November 18, 2018, 6:45

A Revered Photojournalist’s Chronicle of Lower Manhattan on the Brink of Transformation |

A Revered Photojournalist’s Chronicle of Lower Manhattan on the Brink of Transformation |

In 1966, after several years spent rambling around the country photographing a Chicago-based motorcycle club, Danny Lyon returned to his native New York City. Lyon had previously worked as the staff photographer for the Student Nonviolent Coordinating Committee, and when he moved into a downtown apartment on Beekman Street, at the age of twenty-five, he was already well on the way to making a name for himself. Beekman was dotted with boarded-up buildings. Lyon learned that the block was among the sixty acres below Canal Street slated for clearing, areas that had once been a hub of thriving printing and produce industries but had bled out economically after the Second World War. As Elisabeth Sussman notes in the catalogue for “Message to the Future,” a recent retrospective of Lyon’s work at the Whitney, powerful developers, like David Rockefeller and Robert Moses, saw potential profit in remaking these spaces. But when Lyon looked at them he saw “fossils,” traces of life dating back to before the Civil War. So, with funding from the The New York State Council on the Arts, he set out with a view camera, slipping in and out of demolition sites from the East River to the Hudson. In a project he titled “The Destruction of Lower Manhattan,” he photographed the folks leaving buildings and those tearing them down, and, in so doing, documented the social dismantling that buzzes under every project billed as urban renewal.

“327, 329, and 331 Washington Street, Between Jay and Harrison Streets.”

“Ben and His Brother Junior on the Walls.”

Many of Lyon’s images—which were collected in a book published in 1969, and are the subject of an exhibit opening this month at the Cleveland Museum of Art—have the formal qualities typical of survey photography. The lines run straight; light is generally even, not dramatic. His photographs from Chambers, Washington, and Cliff Streets show dormers and awnings carefully arranged in the frame. But as soon as your eye assumes that it is looking at a straightforward architectural subject, crowbars start toppling buildings, demolition workers emerge from rubble like shapes from a Magic Eye, and a man in a hard hat steps out through a hole in a painted brick wall, as if emerging from a portal. Lyon’s empathy is quiet but ever present; his images heighten our awareness of the human history layered under every pile of rubble in the city.

“Dropping a Wall.”

“A Burner Is Lifted to Cut the Bolts in the Cast-Iron Front of 82 Beekman Street. The Cast Iron Is Then Smashed to Pieces with a Sledgehammer.”

“Housewreckers at Lunch on the West Side.”

While navigating demolition sites, Lyon would search a surveyor’s map both to orient himself and to caption his photos with precise locations. Reading about this process, I was reminded of “Surveyor,” the crowd-sourcing project, launched last year by the New York Public Library to geotag all of the photographs in its digital collections. Visitors to the “Surveyor” Web site are prompted with random photographs from the archive and asked to plot them onto a map of New York City, relying on landmarks or drawing on historical knowledge to identity spaces that have changed or disappeared since the photograph was taken. It is easy to imagine encountering photographs from Lyon’s project on “Surveyor,” and worth asking which ones we could place. Take the photograph from the remains of the Tribune Building, which once stood where Pace University’s main building does today. In the foreground, we see the exposed I-beams and debris of a building that has already started to vanish. But there, framed off to the right, are the peaks of the Brooklyn Bridge—we know at least that we are downtown, looking East. Or, if you don’t recognize the exact buildings and streets in Lyon’s photograph of the intersection of Washington and Murray, maybe you could consider how cobblestones and iron awnings like those in the picture have been preserved to peddle the charm of condominiums in modern-day TriBeCa.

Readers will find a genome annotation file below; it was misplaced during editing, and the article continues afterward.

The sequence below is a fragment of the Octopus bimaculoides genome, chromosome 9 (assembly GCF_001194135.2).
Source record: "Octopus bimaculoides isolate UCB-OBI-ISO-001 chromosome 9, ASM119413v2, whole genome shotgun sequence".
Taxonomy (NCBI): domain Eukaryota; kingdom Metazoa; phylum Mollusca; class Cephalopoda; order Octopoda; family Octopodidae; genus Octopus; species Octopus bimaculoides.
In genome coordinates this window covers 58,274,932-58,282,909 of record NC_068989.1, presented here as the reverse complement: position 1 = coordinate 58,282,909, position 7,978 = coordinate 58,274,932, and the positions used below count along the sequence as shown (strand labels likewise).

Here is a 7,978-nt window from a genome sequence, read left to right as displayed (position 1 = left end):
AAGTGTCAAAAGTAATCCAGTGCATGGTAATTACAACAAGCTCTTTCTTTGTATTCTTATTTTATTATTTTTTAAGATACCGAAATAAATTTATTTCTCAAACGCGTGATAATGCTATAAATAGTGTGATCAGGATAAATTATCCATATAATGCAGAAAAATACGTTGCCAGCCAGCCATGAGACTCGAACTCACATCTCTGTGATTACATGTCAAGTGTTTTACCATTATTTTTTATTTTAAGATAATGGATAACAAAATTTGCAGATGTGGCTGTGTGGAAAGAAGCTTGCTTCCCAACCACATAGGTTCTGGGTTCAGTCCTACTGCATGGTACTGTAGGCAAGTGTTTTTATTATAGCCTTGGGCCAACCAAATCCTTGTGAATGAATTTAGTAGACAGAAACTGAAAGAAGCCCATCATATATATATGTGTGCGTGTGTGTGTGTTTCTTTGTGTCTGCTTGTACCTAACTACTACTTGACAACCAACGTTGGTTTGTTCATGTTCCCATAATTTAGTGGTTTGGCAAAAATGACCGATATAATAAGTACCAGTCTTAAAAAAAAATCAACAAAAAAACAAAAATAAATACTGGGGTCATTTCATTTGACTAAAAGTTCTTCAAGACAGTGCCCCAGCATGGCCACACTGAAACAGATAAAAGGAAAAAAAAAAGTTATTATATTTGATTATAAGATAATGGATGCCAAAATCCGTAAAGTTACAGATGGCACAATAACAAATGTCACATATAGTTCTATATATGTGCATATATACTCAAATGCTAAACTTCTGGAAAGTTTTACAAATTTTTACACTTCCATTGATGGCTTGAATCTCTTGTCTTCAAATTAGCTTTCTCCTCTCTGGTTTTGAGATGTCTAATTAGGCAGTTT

“Beekman Street, Sunday Morning; Ginco, Tonto, Frankie, John Jr., and Nelson, After Exploring the Buildings.”

Harder to pinpoint are Eddie Grant and Cleveland Sims, two maintenance men in another of Lyon’s photographs. They are holding a broom and a rake, respectively, and wearing uniforms bearing “Urban Renewal Service Man” patches. There is an address on the door behind them—286—but from the building’s peeling paint and shoddy frames we can guess it is one that has since been demolished. We sense Lyon’s concern, especially, in images like this one. By mixing portraits among his survey photographs, he questions whether a process capable of restructuring at this scale could possibly reserve consideration for individuals like Grant and Sims, or the kids he sees on his block on Sunday morning, or the men disappearing into rubble while clearing lots. Lyon has said that, at the time, he was surprised by how little the newspapers had to say about this massive transformation. The appeal he makes in “Destruction” is simple: all he wants is for us to notice what will soon be gone.

“The Ruins of 100 Gold Street.”

“258 Washington Street at the Northwest Corner of Murray Street.”

“View South from 88 Gold Street.”

“100 Gold Street Seen from the Remains of the Tribune Building.”

“View Through the Rear Wall, 89 Beekman Street.”

“88 Gold Street.”

“Portrait of a Young Man in an Abandoned Room.”

“Marilyn, in an Abandoned Building.”

“Wall of the St. George Building.”

“Brick Crew on the West Side. Bricks Are Salvaged and Sold as Antique Brick for Use in New Homes.”

Sourse: newyorker.com

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